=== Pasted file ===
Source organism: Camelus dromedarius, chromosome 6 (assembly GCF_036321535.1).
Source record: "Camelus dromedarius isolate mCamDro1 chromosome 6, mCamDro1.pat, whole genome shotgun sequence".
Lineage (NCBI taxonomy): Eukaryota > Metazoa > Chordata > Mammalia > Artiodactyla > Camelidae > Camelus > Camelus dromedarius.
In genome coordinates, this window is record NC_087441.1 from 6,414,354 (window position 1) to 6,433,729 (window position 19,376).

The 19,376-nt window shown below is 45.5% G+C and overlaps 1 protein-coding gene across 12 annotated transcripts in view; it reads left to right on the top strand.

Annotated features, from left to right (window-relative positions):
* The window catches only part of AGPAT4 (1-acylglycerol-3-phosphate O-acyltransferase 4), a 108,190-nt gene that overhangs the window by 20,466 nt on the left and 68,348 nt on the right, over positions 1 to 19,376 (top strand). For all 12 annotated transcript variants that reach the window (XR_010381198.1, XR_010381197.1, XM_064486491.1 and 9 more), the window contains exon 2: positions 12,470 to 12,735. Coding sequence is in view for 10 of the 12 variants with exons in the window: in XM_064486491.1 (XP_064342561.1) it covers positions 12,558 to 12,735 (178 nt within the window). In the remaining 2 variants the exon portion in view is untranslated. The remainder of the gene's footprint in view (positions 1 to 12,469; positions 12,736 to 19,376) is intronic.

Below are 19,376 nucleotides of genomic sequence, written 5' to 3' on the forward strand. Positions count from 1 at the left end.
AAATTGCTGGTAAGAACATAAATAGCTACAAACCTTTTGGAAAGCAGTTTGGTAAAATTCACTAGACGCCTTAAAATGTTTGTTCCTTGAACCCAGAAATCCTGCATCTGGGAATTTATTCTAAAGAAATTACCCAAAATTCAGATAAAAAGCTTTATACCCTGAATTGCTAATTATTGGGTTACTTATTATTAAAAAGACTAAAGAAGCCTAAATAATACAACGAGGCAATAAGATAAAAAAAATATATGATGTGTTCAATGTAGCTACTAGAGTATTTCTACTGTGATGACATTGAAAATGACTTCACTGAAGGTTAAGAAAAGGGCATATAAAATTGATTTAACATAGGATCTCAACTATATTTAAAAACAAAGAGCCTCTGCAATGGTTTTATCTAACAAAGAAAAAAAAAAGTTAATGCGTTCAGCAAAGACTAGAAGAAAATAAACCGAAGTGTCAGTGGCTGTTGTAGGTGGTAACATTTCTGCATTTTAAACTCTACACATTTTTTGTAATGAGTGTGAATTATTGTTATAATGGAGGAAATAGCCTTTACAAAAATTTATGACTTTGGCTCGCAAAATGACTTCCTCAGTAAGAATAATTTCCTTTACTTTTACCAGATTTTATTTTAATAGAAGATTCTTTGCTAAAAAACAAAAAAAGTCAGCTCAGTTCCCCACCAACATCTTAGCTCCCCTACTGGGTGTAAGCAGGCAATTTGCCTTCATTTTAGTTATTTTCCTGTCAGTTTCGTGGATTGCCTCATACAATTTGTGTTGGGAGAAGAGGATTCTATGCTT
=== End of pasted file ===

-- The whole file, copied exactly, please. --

Source organism: Camelus dromedarius, chromosome 6 (assembly GCF_036321535.1).
Source record: "Camelus dromedarius isolate mCamDro1 chromosome 6, mCamDro1.pat, whole genome shotgun sequence".
Lineage (NCBI taxonomy): Eukaryota > Metazoa > Chordata > Mammalia > Artiodactyla > Camelidae > Camelus > Camelus dromedarius.
In genome coordinates, this window is record NC_087441.1 from 6,414,354 (window position 1) to 6,433,729 (window position 19,376).

The 19,376-nt window shown below is 45.5% G+C and overlaps 1 protein-coding gene across 12 annotated transcripts in view; it reads left to right on the top strand.

Annotated features, from left to right (window-relative positions):
* The window catches only part of AGPAT4 (1-acylglycerol-3-phosphate O-acyltransferase 4), a 108,190-nt gene that overhangs the window by 20,466 nt on the left and 68,348 nt on the right, over positions 1 to 19,376 (top strand). For all 12 annotated transcript variants that reach the window (XR_010381198.1, XR_010381197.1, XM_064486491.1 and 9 more), the window contains exon 2: positions 12,470 to 12,735. Coding sequence is in view for 10 of the 12 variants with exons in the window: in XM_064486491.1 (XP_064342561.1) it covers positions 12,558 to 12,735 (178 nt within the window). In the remaining 2 variants the exon portion in view is untranslated. The remainder of the gene's footprint in view (positions 1 to 12,469; positions 12,736 to 19,376) is intronic.

Below are 19,376 nucleotides of genomic sequence, written 5' to 3' on the forward strand. Positions count from 1 at the left end.
AAATTGCTGGTAAGAACATAAATAGCTACAAACCTTTTGGAAAGCAGTTTGGTAAAATTCACTAGACGCCTTAAAATGTTTGTTCCTTGAACCCAGAAATCCTGCATCTGGGAATTTATTCTAAAGAAATTACCCAAAATTCAGATAAAAAGCTTTATACCCTGAATTGCTAATTATTGGGTTACTTATTATTAAAAAGACTAAAGAAGCCTAAATAATACAACGAGGCAATAAGATAAAAAAAATATATGATGTGTTCAATGTAGCTACTAGAGTATTTCTACTGTGATGACATTGAAAATGACTTCACTGAAGGTTAAGAAAAGGGCATATAAAATTGATTTAACATAGGATCTCAACTATATTTAAAAACAAAGAGCCTCTGCAATGGTTTTATCTAACAAAGAAAAAAAAAAGTTAATGCGTTCAGCAAAGACTAGAAGAAAATAAACCGAAGTGTCAGTGGCTGTTGTAGGTGGTAACATTTCTGCATTTTAAACTCTACACATTTTTTGTAATGAGTGTGAATTATTGTTATAATGGAGGAAATAGCCTTTACAAAAATTTATGACTTTGGCTCGCAAAATGACTTCCTCAGTAAGAATAATTTCCTTTACTTTTACCAGATTTTATTTTAATAGAAGATTCTTTGCTAAAAAACAAAAAAAGTCAGCTCAGTTCCCCACCAACATCTTAGCTCCCCTACTGGGTGTAAGCAGGCAATTTGCCTTCATTTTAGTTATTTTCCTGTCAGTTTCGTGGATTGCCTCATACAATTTGTGTTGGGAGAAGAGGATTCTATGCTT